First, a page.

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5 Steps to Having Tough Conversations

5 Steps to Having Tough Conversations

having tough conversations

You have a meeting coming up and you know it is going to be a difficult conversation. You need to speak with conviction, clarity, calm, and confidence, but how? That is an overwhelming task for most people, but you are not most. You are an extraordinary leader. You are willing to go have the hard conversation because it makes you a better person and it makes them a better person as well. 

I can remember many conversations over the years that went well and those that did not. Hard conversations. Sticky conversations. Confusing conversations. Conversations that were filled with raw emotions. 

Have you ever wanted to go back and try again with a tough conversation? Either with the way you approached it as a leader or possibly you were on the receiving end of the tough conversation and you wish you would not have been defensive or blaming towards the feedback that was given. 

This is not limited to the work environment hard, sticky, and confusing conversations happen at home. One of the best places I am learning how to have tough conversations is how I approach these conversations with my family and how I lead and love my four girls. When learning from reflection so my experience is often first-hand lessons on what I am trying to learn myself. May you find it helpful and encouraging in your next sticky conversation as well. 

Here are  the Five Steps to Having a Tough Conversation 

  1. Lead by taking responsibility and ownership of the conversation. Using first-person pronouns when addressing the situation. “I heard…” “I feel…” “I understand…” When you start the conversation or use words like, “You said…” “You are…” “You don’t know…” (That last one alone would spark fires by attacking and using a negative framing word.
  2. Lead by expressing sincere gratitude or a gesture of appreciation. This is not the old say something nice, say what you want (truth), then say something kind again. No. This is simply taking the approach to realize who they are as a person. “Thank you for being on time for our meeting.” “Thank you for honoring me today with your presence.”
  3. Lead by remaining clear in your purpose for meeting today. State the purpose upfront or even before coming to the meeting. People do not like surprises. People like helpful information that allows their hearts and mind to connect. For example, you could express yourself by stating:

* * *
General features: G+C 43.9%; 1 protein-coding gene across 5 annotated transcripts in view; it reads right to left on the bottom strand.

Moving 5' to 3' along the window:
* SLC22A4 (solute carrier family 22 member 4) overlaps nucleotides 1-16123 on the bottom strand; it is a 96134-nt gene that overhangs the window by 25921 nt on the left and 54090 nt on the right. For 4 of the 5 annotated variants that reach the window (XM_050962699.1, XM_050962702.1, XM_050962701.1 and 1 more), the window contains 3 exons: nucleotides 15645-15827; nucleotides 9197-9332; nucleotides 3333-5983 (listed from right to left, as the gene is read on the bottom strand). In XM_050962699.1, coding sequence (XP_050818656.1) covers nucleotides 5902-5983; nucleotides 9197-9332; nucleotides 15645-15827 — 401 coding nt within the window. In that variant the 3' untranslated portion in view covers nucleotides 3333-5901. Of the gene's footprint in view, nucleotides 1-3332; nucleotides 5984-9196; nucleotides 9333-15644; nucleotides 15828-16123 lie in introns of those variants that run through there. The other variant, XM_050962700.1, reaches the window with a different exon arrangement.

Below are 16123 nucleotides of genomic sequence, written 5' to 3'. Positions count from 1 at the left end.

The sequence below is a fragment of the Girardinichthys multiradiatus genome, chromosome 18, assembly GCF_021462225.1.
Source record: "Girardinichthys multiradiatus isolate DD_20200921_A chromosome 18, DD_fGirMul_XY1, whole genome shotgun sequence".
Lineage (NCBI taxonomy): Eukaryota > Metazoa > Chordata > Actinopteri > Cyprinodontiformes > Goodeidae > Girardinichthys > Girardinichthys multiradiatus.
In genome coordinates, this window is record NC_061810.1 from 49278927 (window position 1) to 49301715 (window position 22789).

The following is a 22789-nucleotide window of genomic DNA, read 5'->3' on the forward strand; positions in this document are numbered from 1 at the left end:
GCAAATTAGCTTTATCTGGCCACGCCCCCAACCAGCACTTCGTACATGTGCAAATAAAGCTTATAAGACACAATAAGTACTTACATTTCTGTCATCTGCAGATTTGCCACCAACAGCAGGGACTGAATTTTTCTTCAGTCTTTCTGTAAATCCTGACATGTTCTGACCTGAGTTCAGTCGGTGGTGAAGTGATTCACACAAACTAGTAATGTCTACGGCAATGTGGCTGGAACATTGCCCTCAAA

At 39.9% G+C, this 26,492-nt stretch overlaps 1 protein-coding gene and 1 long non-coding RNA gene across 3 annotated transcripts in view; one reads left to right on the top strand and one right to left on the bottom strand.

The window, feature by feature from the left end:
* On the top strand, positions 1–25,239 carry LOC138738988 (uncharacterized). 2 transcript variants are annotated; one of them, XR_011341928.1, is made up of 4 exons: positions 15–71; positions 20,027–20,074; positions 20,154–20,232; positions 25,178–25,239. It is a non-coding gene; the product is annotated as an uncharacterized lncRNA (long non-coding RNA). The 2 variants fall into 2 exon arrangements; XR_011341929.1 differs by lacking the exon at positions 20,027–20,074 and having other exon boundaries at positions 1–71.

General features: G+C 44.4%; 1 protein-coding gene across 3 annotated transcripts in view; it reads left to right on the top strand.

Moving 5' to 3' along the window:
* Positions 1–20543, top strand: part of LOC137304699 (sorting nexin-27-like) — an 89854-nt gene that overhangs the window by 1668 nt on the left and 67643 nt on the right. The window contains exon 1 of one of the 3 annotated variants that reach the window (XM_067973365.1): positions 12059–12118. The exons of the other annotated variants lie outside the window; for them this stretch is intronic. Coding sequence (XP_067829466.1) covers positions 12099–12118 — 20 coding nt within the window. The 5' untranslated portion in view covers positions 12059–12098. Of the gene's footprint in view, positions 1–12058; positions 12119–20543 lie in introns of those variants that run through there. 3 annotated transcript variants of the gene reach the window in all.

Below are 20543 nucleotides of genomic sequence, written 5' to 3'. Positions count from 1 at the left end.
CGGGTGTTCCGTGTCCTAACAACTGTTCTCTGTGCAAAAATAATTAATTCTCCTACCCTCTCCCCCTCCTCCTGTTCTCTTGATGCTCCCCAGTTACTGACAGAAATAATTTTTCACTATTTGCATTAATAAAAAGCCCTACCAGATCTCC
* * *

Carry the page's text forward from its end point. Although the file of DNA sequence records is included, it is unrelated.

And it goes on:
1. I feel uncomfortable having this conversation today because…
    2. I want to avoid the topic and believe that the best is ahead…
    3. I am choosing to engage with you though because I believe in you…
    4. I will end our conversation today knowing that it helps me grow and will seek to live in unity with you because we are better together and we can agree or disagree, but our relationship will stand on a solid foundation.
  4. Lead by asking questions. Now that you have made your purpose known lead with questions to help give insights and information that may be unavailable. What would be helpful for me to know about x topic? 
  5. Lead by staying calm and connected. No matter the outcome of the tough conversation a clear head always wins and a calm heart rules the day. Nothing is worse than having a calm and disconnected leader. Or an overly emotional leader that is connected by playing a manipulative game. You know you are calm when you have stated your position with confidence, have been clear about the desired outcome, and can look the other human in the eye and heart and value them as a person at the end of the conversation. 

A summary of what this looks like as a father raising four girls. 

Raising four daughters I want them to know that I am owning my position as a leader with I statements and not attacking them or their behavior as a person. I want my girls to see it in my eyes and hear it in my tone of voice that I value deeply as an individual. Raising my girls I need to be uber clear in my language to not create confusion. Raising my girls I want them to know their voice always needs to be heard by asking questions. Finally, I need to stay calm and not reactive in how I lead and love my girls to ensure that I am connected to them as their dad at the end of the conversation.


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